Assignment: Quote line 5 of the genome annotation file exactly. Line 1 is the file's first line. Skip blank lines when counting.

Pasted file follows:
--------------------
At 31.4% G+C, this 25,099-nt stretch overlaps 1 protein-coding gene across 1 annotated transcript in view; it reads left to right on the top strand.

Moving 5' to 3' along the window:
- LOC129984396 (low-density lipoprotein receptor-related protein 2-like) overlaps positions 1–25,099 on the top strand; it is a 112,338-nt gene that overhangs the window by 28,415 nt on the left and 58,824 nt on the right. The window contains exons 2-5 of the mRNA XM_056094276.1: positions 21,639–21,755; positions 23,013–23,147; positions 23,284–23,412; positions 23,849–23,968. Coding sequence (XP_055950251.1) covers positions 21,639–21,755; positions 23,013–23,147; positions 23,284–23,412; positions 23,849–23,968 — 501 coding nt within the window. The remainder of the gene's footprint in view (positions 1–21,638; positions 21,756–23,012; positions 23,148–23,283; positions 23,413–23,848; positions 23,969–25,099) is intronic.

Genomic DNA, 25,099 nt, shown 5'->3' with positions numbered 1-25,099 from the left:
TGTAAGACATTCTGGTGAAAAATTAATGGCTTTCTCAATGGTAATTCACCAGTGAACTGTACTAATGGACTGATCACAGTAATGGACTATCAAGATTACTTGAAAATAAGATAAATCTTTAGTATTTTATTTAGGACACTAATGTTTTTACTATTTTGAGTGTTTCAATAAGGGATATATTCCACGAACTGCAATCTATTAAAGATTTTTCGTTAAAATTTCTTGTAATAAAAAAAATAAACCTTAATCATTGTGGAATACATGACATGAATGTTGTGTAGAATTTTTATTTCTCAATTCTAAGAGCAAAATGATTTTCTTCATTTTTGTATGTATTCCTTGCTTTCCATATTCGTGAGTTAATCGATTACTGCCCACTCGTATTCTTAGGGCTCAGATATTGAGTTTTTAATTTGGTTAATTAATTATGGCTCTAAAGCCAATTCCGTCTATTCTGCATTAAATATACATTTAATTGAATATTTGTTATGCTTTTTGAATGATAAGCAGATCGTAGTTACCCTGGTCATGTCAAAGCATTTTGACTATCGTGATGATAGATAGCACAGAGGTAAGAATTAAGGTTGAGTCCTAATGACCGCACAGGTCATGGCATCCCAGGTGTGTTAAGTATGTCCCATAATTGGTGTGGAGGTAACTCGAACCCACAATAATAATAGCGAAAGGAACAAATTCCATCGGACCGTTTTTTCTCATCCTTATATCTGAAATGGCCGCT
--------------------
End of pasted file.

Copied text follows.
TGTAAGACATTCTGGTGAAAAATTAATGGCTTTCTCAATGGTAATTCACCAGTGAACTGTACTAATGGACTGATCACAGTAATGGACTATCAAGATTACTTGAAAATAAGATAAATCTTTAGTATTTTATTTAGGACACTAATGTTTTTACTATTTTGAGTGTTTCAATAAGGGATATATTCCACGAACTGCAATCTATTAAAGATTTTTCGTTAAAATTTCTTGTAATAAAAAAAATAAACCTTAATCATTGTGGAATACATGACATGAATGTTGTGTAGAATTTTTATTTCTCAATTCTAAGAGCAAAATGATTTTCTTCATTTTTGTATGTATTCCTTGCTTTCCATATTCGTGAGTTAATCGATTACTGCCCACTCGTATTCTTAGGGCTCAGATATTGAGTTTTTAATTTGGTTAATTAATTATGGCTCTAAAGCCAATTCCGTCTATTCTGCATTAAATATACATTTAATTGAATATTTGTTATGCTTTTTGAATGATAAGCAGATCGTAGTTACCCTGGTCATGTCAAAGCATTTTGACTATCGTGATGATAGATAGCACAGAGGTAAGAATTAAGGTTGAGTCCTAATGACCGCACAGGTCATGGCATCCCAGGTGTGTTAAGTATGTCCCATAATTGGTGTGGAGGTAACTCGAACCCACAATAATAATAGCGAAAGGAACAAATTCCATCGGACCGTTTTTTCTCATCCTTATATCTGAAATGGCCGCT